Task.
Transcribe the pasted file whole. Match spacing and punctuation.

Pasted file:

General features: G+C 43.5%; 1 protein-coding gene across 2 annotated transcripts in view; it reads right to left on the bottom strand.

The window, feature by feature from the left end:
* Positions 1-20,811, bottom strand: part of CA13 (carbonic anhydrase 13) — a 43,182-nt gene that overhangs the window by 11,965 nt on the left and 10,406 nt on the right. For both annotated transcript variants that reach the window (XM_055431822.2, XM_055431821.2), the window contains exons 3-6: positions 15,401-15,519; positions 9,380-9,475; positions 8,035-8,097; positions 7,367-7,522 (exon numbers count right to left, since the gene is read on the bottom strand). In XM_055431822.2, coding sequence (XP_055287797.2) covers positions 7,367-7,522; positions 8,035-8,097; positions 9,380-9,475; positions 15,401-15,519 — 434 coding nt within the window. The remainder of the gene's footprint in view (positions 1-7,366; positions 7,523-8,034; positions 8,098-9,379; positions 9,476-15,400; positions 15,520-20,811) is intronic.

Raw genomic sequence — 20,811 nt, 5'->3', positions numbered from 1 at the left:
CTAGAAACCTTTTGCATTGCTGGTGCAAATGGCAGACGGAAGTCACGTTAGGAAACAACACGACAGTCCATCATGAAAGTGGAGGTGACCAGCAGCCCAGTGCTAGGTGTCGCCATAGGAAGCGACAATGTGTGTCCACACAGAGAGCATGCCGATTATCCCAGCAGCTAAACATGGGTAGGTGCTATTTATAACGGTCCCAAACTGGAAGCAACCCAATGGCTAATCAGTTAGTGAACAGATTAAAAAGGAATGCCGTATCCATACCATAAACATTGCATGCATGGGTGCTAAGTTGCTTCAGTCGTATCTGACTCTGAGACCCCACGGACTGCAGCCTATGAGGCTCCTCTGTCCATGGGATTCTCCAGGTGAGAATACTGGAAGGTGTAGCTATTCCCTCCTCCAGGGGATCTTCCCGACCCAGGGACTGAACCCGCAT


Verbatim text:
General features: G+C 43.5%; 1 protein-coding gene across 2 annotated transcripts in view; it reads right to left on the bottom strand.

The window, feature by feature from the left end:
* Positions 1-20,811, bottom strand: part of CA13 (carbonic anhydrase 13) — a 43,182-nt gene that overhangs the window by 11,965 nt on the left and 10,406 nt on the right. For both annotated transcript variants that reach the window (XM_055431822.2, XM_055431821.2), the window contains exons 3-6: positions 15,401-15,519; positions 9,380-9,475; positions 8,035-8,097; positions 7,367-7,522 (exon numbers count right to left, since the gene is read on the bottom strand). In XM_055431822.2, coding sequence (XP_055287797.2) covers positions 7,367-7,522; positions 8,035-8,097; positions 9,380-9,475; positions 15,401-15,519 — 434 coding nt within the window. The remainder of the gene's footprint in view (positions 1-7,366; positions 7,523-8,034; positions 8,098-9,379; positions 9,476-15,400; positions 15,520-20,811) is intronic.

Raw genomic sequence — 20,811 nt, 5'->3', positions numbered from 1 at the left:
CTAGAAACCTTTTGCATTGCTGGTGCAAATGGCAGACGGAAGTCACGTTAGGAAACAACACGACAGTCCATCATGAAAGTGGAGGTGACCAGCAGCCCAGTGCTAGGTGTCGCCATAGGAAGCGACAATGTGTGTCCACACAGAGAGCATGCCGATTATCCCAGCAGCTAAACATGGGTAGGTGCTATTTATAACGGTCCCAAACTGGAAGCAACCCAATGGCTAATCAGTTAGTGAACAGATTAAAAAGGAATGCCGTATCCATACCATAAACATTGCATGCATGGGTGCTAAGTTGCTTCAGTCGTATCTGACTCTGAGACCCCACGGACTGCAGCCTATGAGGCTCCTCTGTCCATGGGATTCTCCAGGTGAGAATACTGGAAGGTGTAGCTATTCCCTCCTCCAGGGGATCTTCCCGACCCAGGGACTGAACCCGCAT